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Trig integral

  1. Apr 10, 2007 #1
    1. The problem statement, all variables and given/known data

    how would one calculate [tex] 4 \int_0^{\frac{\pi}{2}} \frac{\cos^2 \theta}{(1 + \cos^2 \theta)^2} d \theta [/tex]?

    3. The attempt at a solution

    someone suggested a [tex]u = \tan \theta[/tex] substitution, but i don't understand why and how this would help me. couldn't i just use [tex]u = \cos t[/tex]?
     
  2. jcsd
  3. Apr 10, 2007 #2

    AlephZero

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    Divide top and bottom by [tex]\cos^4\theta[/tex].

    The function becomes [tex]\frac{\sec^2\theta}{(\sec^2\theta+1)^2}[/tex]

    Does that make [tex]u=\tan\theta[/tex] looks like a good move?

    u = cos t is probably a bad move, because du = -sin t dt and the sin t doesn't cancel with anything.
     
    Last edited: Apr 10, 2007
  4. Apr 10, 2007 #3
    the only trig functions we learn here are tan, cos and sin, so i'm not really sure... :)

    wouldn't i get du = -sin t dt = -sqrt(1 - cos^2 t) = -sqrt(1 - u^2) dt?

    because then the integral should translate to [tex]-4 \int_1^0 \frac{u^2}{ (u^2+1)(1-u^2)^{1/2} } du[/tex], or am i wrong?
     
  5. Apr 10, 2007 #4
    :surprised

    I agree with what you had in the last post, except, wouldn't it be (1+u^2)^2 in the denominator? Anyway, now what?
     
    Last edited: Apr 10, 2007
  6. Apr 10, 2007 #5
    yeah, i've never understood why that is so...
     
  7. Apr 10, 2007 #6

    mjsd

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    what is the derivative of [tex]\tan \theta[/tex]?
     
  8. Apr 10, 2007 #7

    mjsd

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    also do you know [tex]1+\tan^2\theta =\sec^2\theta[/tex]?
     
  9. Apr 10, 2007 #8
    I edited my post just a little too late... isn't it [tex](u^2 + 1)^2[/tex] in the denominator?
     
  10. Apr 10, 2007 #9
    oops. yeah, that's right.
     
  11. Apr 10, 2007 #10
    no, i didn't know that. :)

    so i would get [tex]4 \int_0^{\pi/2} \frac{\sec^2 \theta}{(\sec^2 \theta + 1)^2} d \theta = 4 \int_0^{\pi/2} \frac{\tan^2 \theta + 1}{(\tan^2 \theta + 2)^2} d \theta = 4 \int_0^{\Omega} \frac{u^2 + 1}{(u^2 + 2)^2(u^2 + 1)} du = 4 \int_0^{\Omega} \frac{du}{(u^2 + 2)^2}[/tex]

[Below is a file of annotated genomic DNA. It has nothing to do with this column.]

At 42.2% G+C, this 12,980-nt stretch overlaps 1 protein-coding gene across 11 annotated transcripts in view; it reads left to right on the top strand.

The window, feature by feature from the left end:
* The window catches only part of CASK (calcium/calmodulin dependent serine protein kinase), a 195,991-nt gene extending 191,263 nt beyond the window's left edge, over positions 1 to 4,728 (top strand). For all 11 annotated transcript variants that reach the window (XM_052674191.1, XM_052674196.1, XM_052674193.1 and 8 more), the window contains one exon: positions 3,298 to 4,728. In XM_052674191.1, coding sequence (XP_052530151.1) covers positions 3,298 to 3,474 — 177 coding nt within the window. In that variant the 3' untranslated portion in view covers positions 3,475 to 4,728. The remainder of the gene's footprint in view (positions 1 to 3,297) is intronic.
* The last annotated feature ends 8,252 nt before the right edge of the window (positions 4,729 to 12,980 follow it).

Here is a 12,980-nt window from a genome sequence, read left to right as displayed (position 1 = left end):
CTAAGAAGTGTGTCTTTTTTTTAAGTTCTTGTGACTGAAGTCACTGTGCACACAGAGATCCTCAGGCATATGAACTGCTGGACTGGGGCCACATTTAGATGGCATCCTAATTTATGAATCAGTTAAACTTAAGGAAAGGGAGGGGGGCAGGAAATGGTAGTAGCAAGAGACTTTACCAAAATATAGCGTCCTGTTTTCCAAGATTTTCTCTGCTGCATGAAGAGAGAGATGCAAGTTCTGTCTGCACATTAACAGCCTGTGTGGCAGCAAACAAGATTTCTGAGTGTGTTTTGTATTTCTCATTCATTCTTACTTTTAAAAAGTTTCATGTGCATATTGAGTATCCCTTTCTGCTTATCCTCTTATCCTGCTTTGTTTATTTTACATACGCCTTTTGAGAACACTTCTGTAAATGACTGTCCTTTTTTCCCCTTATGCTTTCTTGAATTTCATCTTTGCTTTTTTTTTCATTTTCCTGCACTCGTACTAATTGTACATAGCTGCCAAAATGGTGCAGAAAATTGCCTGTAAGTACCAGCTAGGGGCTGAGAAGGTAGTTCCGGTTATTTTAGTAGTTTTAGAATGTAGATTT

as [tex]u = \tan \theta[/tex] and [tex]du = (1 + \tan^2 \theta) d \theta = (1 + u^2) d \theta[/tex].

    does that seem correct? i'm unsure on what [tex]\Omega[/tex] would be though, as [tex]\tan \pi/2 = \infty[/tex]
     
    Last edited: Apr 10, 2007
  12. Apr 11, 2007 #11

    Gib Z

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    Ahh Nope, [tex]\int \frac{\sec^2\theta}{(\sec^2\theta+1)^2} d\theta[/tex] becomes [tex]\int \frac{1}{u^2} du[/tex] when u = tan theta, because the derivative of tan theta is (sec theta)^2.

    In case you don't know Sec x = 1/(cos x) by definition.
     
  13. Apr 11, 2007 #12

    AlephZero

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    Oops.... you mean [tex]\int \frac{1}{(u^2+2)^2} du[/tex]

    1 + tan^2 x = sec^2 x

    NOT 1 + sec^x = tan^2 x !!!

    (And even if that was true, it would have been u^4 not u^2)
     
  14. Apr 12, 2007 #13

    Gib Z

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    Sorry about that, your right of course AlephZero.
     
  15. Apr 13, 2007 #14

    dextercioby

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    [tex]\int_{0}^{\frac{\pi }{2}}\frac{\cos ^{2}x}{\left( 1+\cos ^{2}x\right) ^{2}}dx=\allowbreak \int_{0}^{\infty }\frac{1}{\left( 1+p^{2}\right) ^{2}\left( 1+\frac{1}{1+p^{2}}\right) ^{2}}\,dp=\int_{0}^{\infty }\frac{1}{\left( 2+p^{2}\right) ^{2}}\,dp\allowbreak [/tex]

    [tex] =\allowbreak \int_{0}^{\frac{1}{2}\pi }\frac{\sqrt{2}}{4+4\tan ^{2}q}\,dq=\frac{\sqrt{2}}{4}\int_{0}^{\frac{1}{2}\pi }\cos ^{2}q \ {} \ dq=\frac{\sqrt{2}}{4}\frac{\pi }{4}=\frac{\pi\sqrt{2}}{16}[/tex]
     
  16. Apr 13, 2007 #15

    Gib Z

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    Would I be the only person to be a tiny bit confused as to what exactly dexter did ...
     
    Last edited: Apr 13, 2007
  17. Apr 13, 2007 #16

    dextercioby

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    Would it help if you knew that [itex] \tan x=p [/itex] and [itex] p=\sqrt{2}\tan q [/itex] ?
     
  18. Apr 13, 2007 #17

    Gib Z

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    Ahh yup it did :D
     
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